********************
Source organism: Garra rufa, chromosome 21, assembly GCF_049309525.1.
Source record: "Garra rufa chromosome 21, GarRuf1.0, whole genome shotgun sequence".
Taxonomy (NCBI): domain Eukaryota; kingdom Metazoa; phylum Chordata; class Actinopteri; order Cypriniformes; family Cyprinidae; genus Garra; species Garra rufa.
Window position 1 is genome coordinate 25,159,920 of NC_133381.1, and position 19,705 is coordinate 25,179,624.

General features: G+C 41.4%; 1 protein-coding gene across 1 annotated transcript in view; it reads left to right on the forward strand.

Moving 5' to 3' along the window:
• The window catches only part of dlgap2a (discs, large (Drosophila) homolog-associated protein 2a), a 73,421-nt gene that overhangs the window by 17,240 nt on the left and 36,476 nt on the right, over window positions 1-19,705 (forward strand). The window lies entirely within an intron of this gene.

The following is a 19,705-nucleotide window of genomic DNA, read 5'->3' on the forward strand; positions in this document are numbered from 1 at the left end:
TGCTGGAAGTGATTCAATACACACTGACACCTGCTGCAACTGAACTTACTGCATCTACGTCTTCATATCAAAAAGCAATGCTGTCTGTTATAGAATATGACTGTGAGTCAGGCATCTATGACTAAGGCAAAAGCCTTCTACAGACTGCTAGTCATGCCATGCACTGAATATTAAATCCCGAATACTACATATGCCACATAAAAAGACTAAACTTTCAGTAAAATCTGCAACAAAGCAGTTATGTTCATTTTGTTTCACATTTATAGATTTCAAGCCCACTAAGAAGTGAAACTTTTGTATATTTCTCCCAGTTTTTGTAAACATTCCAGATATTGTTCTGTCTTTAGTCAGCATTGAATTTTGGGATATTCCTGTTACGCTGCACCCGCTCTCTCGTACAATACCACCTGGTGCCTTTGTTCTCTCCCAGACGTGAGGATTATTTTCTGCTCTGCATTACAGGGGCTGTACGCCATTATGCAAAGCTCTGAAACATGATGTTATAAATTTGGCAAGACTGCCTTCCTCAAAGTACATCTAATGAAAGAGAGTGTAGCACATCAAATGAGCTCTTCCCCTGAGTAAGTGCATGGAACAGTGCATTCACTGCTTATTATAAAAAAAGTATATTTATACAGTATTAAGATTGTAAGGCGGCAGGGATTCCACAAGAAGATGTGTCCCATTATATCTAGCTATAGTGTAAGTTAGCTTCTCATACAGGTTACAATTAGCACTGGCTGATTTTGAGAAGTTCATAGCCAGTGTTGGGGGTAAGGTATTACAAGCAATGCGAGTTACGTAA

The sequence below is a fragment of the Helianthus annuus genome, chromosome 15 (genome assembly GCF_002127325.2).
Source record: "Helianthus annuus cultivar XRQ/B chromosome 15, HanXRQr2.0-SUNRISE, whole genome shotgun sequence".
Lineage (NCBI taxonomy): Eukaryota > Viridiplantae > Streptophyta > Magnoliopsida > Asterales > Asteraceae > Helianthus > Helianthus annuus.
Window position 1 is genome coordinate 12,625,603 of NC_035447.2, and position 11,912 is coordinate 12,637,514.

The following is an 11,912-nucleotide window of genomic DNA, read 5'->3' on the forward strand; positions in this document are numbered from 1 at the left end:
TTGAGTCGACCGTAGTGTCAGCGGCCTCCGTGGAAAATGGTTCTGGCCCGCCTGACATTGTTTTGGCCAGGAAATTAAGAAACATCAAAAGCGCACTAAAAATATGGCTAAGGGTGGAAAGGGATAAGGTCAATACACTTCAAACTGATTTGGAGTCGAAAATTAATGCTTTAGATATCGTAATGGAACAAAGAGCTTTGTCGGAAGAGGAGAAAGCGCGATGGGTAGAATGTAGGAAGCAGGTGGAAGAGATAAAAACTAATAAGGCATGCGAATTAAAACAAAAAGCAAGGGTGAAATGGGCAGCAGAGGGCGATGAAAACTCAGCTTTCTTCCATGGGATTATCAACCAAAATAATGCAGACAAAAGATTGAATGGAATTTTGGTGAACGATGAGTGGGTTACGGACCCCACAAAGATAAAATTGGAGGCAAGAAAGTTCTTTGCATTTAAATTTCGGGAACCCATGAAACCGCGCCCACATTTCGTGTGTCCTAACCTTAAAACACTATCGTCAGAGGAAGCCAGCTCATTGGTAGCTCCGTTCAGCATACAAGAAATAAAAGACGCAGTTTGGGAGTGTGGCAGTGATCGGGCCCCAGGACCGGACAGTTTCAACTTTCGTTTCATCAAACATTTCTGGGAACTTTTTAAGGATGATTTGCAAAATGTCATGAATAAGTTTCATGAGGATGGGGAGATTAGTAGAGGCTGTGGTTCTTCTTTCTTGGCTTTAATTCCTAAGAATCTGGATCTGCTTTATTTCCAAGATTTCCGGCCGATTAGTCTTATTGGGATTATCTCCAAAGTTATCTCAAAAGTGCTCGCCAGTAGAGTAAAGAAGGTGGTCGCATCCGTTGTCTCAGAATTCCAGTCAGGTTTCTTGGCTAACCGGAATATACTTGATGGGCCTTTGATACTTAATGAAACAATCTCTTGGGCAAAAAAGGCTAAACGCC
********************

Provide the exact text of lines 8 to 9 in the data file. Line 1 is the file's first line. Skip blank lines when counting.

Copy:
The following is a 19,705-nucleotide window of genomic DNA, read 5'->3' on the forward strand; positions in this document are numbered from 1 at the left end:
TGCTGGAAGTGATTCAATACACACTGACACCTGCTGCAACTGAACTTACTGCATCTACGTCTTCATATCAAAAAGCAATGCTGTCTGTTATAGAATATGACTGTGAGTCAGGCATCTATGACTAAGGCAAAAGCCTTCTACAGACTGCTAGTCATGCCATGCACTGAATATTAAATCCCGAATACTACATATGCCACATAAAAAGACTAAACTTTCAGTAAAATCTGCAACAAAGCAGTTATGTTCATTTTGTTTCACATTTATAGATTTCAAGCCCACTAAGAAGTGAAACTTTTGTATATTTCTCCCAGTTTTTGTAAACATTCCAGATATTGTTCTGTCTTTAGTCAGCATTGAATTTTGGGATATTCCTGTTACGCTGCACCCGCTCTCTCGTACAATACCACCTGGTGCCTTTGTTCTCTCCCAGACGTGAGGATTATTTTCTGCTCTGCATTACAGGGGCTGTACGCCATTATGCAAAGCTCTGAAACATGATGTTATAAATTTGGCAAGACTGCCTTCCTCAAAGTACATCTAATGAAAGAGAGTGTAGCACATCAAATGAGCTCTTCCCCTGAGTAAGTGCATGGAACAGTGCATTCACTGCTTATTATAAAAAAAGTATATTTATACAGTATTAAGATTGTAAGGCGGCAGGGATTCCACAAGAAGATGTGTCCCATTATATCTAGCTATAGTGTAAGTTAGCTTCTCATACAGGTTACAATTAGCACTGGCTGATTTTGAGAAGTTCATAGCCAGTGTTGGGGGTAAGGTATTACAAGCAATGCGAGTTACGTAA